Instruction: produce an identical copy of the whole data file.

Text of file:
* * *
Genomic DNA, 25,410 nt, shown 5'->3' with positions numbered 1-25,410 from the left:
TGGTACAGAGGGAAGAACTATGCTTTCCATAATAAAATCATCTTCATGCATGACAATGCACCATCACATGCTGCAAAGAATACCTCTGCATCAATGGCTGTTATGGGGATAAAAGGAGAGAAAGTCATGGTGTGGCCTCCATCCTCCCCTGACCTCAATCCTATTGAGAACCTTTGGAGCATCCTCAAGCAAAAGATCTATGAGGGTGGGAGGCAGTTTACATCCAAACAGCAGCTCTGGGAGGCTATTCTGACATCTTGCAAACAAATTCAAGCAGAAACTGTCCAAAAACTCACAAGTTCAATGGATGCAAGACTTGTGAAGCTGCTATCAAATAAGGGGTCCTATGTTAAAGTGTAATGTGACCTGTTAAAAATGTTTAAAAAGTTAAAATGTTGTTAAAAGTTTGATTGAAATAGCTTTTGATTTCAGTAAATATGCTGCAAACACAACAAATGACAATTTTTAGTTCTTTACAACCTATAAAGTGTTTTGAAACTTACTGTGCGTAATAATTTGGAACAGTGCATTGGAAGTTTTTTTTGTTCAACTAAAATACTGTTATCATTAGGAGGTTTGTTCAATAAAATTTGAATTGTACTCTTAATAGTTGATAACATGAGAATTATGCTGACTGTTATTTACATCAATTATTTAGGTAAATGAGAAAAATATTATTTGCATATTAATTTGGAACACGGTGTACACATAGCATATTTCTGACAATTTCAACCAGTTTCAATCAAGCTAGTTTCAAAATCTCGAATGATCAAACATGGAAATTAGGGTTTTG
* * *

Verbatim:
Genomic DNA, 25,410 nt, shown 5'->3' with positions numbered 1-25,410 from the left:
TGGTACAGAGGGAAGAACTATGCTTTCCATAATAAAATCATCTTCATGCATGACAATGCACCATCACATGCTGCAAAGAATACCTCTGCATCAATGGCTGTTATGGGGATAAAAGGAGAGAAAGTCATGGTGTGGCCTCCATCCTCCCCTGACCTCAATCCTATTGAGAACCTTTGGAGCATCCTCAAGCAAAAGATCTATGAGGGTGGGAGGCAGTTTACATCCAAACAGCAGCTCTGGGAGGCTATTCTGACATCTTGCAAACAAATTCAAGCAGAAACTGTCCAAAAACTCACAAGTTCAATGGATGCAAGACTTGTGAAGCTGCTATCAAATAAGGGGTCCTATGTTAAAGTGTAATGTGACCTGTTAAAAATGTTTAAAAAGTTAAAATGTTGTTAAAAGTTTGATTGAAATAGCTTTTGATTTCAGTAAATATGCTGCAAACACAACAAATGACAATTTTTAGTTCTTTACAACCTATAAAGTGTTTTGAAACTTACTGTGCGTAATAATTTGGAACAGTGCATTGGAAGTTTTTTTTGTTCAACTAAAATACTGTTATCATTAGGAGGTTTGTTCAATAAAATTTGAATTGTACTCTTAATAGTTGATAACATGAGAATTATGCTGACTGTTATTTACATCAATTATTTAGGTAAATGAGAAAAATATTATTTGCATATTAATTTGGAACACGGTGTACACATAGCATATTTCTGACAATTTCAACCAGTTTCAATCAAGCTAGTTTCAAAATCTCGAATGATCAAACATGGAAATTAGGGTTTTG